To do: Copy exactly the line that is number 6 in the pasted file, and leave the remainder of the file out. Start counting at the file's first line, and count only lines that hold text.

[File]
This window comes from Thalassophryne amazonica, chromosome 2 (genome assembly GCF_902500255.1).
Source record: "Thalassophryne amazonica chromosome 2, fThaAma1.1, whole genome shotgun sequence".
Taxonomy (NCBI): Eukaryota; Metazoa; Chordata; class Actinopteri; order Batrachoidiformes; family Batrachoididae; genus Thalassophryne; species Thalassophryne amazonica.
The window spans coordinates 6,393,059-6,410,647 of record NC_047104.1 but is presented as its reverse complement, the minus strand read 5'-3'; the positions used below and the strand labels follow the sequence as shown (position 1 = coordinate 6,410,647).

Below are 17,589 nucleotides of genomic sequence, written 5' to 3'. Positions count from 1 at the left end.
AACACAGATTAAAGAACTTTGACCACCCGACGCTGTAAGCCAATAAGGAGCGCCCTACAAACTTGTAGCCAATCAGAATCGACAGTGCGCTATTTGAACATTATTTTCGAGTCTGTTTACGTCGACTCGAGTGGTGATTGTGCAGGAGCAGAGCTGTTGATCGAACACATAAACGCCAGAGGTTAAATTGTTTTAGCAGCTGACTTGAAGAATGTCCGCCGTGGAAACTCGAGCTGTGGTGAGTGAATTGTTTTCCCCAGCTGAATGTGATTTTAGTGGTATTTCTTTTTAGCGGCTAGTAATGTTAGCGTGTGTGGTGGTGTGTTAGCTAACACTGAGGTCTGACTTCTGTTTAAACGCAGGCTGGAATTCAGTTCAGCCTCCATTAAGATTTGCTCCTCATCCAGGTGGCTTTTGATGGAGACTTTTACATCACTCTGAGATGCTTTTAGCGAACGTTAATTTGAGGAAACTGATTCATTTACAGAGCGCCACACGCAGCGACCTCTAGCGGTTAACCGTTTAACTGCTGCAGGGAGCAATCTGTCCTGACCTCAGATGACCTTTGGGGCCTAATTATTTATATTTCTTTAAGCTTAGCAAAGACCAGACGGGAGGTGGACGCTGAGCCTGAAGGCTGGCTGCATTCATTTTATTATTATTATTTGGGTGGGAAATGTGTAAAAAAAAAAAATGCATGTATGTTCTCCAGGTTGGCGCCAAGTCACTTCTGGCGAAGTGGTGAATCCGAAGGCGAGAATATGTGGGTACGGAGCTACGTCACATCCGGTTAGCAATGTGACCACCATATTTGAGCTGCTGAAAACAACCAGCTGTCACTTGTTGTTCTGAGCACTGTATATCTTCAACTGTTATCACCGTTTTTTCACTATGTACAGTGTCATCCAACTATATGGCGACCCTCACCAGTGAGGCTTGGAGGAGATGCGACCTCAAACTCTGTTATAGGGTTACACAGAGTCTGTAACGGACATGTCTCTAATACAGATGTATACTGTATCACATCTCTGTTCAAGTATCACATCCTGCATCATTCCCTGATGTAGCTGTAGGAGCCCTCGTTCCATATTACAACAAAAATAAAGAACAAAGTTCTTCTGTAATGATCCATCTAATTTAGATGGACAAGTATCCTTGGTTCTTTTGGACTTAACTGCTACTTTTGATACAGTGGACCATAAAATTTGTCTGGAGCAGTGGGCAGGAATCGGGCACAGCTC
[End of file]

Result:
AACACAGATTAAAGAACTTTGACCACCCGACGCTGTAAGCCAATAAGGAGCGCCCTACAAACTTGTAGCCAATCAGAATCGACAGTGCGCTATTTGAACATTATTTTCGAGTCTGTTTACGTCGACTCGAGTGGTGATTGTGCAGGAGCAGAGCTGTTGATCGAACACATAAACGCCAGAGGTTAAATTGTTTTAGCAGCTGACTTGAAGAATGTCCGCCGTGGAAACTCGAGCTGTGGTGAGTGAATTGTTTTCCCCAGCTGAATGTGATTTTAGTGGTATTTCTTTTTAGCGGCTAGTAATGTTAGCGTGTGTGGTGGTGTGTTAGCTAACACTGAGGTCTGACTTCTGTTTAAACGCAGGCTGGAATTCAGTTCAGCCTCCATTAAGATTTGCTCCTCATCCAGGTGGCTTTTGATGGAGACTTTTACATCACTCTGAGATGCTTTTAGCGAACGTTAATTTGAGGAAACTGATTCATTTACAGAGCGCCACACGCAGCGACCTCTAGCGGTTAACCGTTTAACTGCTGCAGGGAGCAATCTGTCCTGACCTCAGATGACCTTTGGGGCCTAATTATTTATATTTCTTTAAGCTTAGCAAAGACCAGACGGGAGGTGGACGCTGAGCCTGAAGGCTGGCTGCATTCATTTTATTATTATTATTTGGGTGGGAAATGTGTAAAAAAAAAAAATGCATGTATGTTCTCCAGGTTGGCGCCAAGTCACTTCTGGCGAAGTGGTGAATCCGAAGGCGAGAATATGTGGGTACGGAGCTACGTCACATCCGGTTAGCAATGTGACCACCATATTTGAGCTGCTGAAAACAACCAGCTGTCACTTGTTGTTCTGAGCACTGTATATCTTCAACTGTTATCACCGTTTTTTCACTATGTACAGTGTCATCCAACTATATGGCGACCCTCACCAGTGAGGCTTGGAGGAGATGCGACCTCAAACTCTGTTATAGGGTTACACAGAGTCTGTAACGGACATGTCTCTAATACAGATGTATACTGTATCACATCTCTGTTCAAGTATCACATCCTGCATCATTCCCTGATGTAGCTGTAGGAGCCCTCGTTCCATATTACAACAAAAATAAAGAACAAAGTTCTTCTGTAATGATCCATCTAATTTAGATGGACAAGTATCCTTGGTTCTTTTGGACTTAACTGCTACTTTTGATACAGTGGACCATAAAATTTGTCTGGAGCAGTGGGCAGGAATCGGGCACAGCTC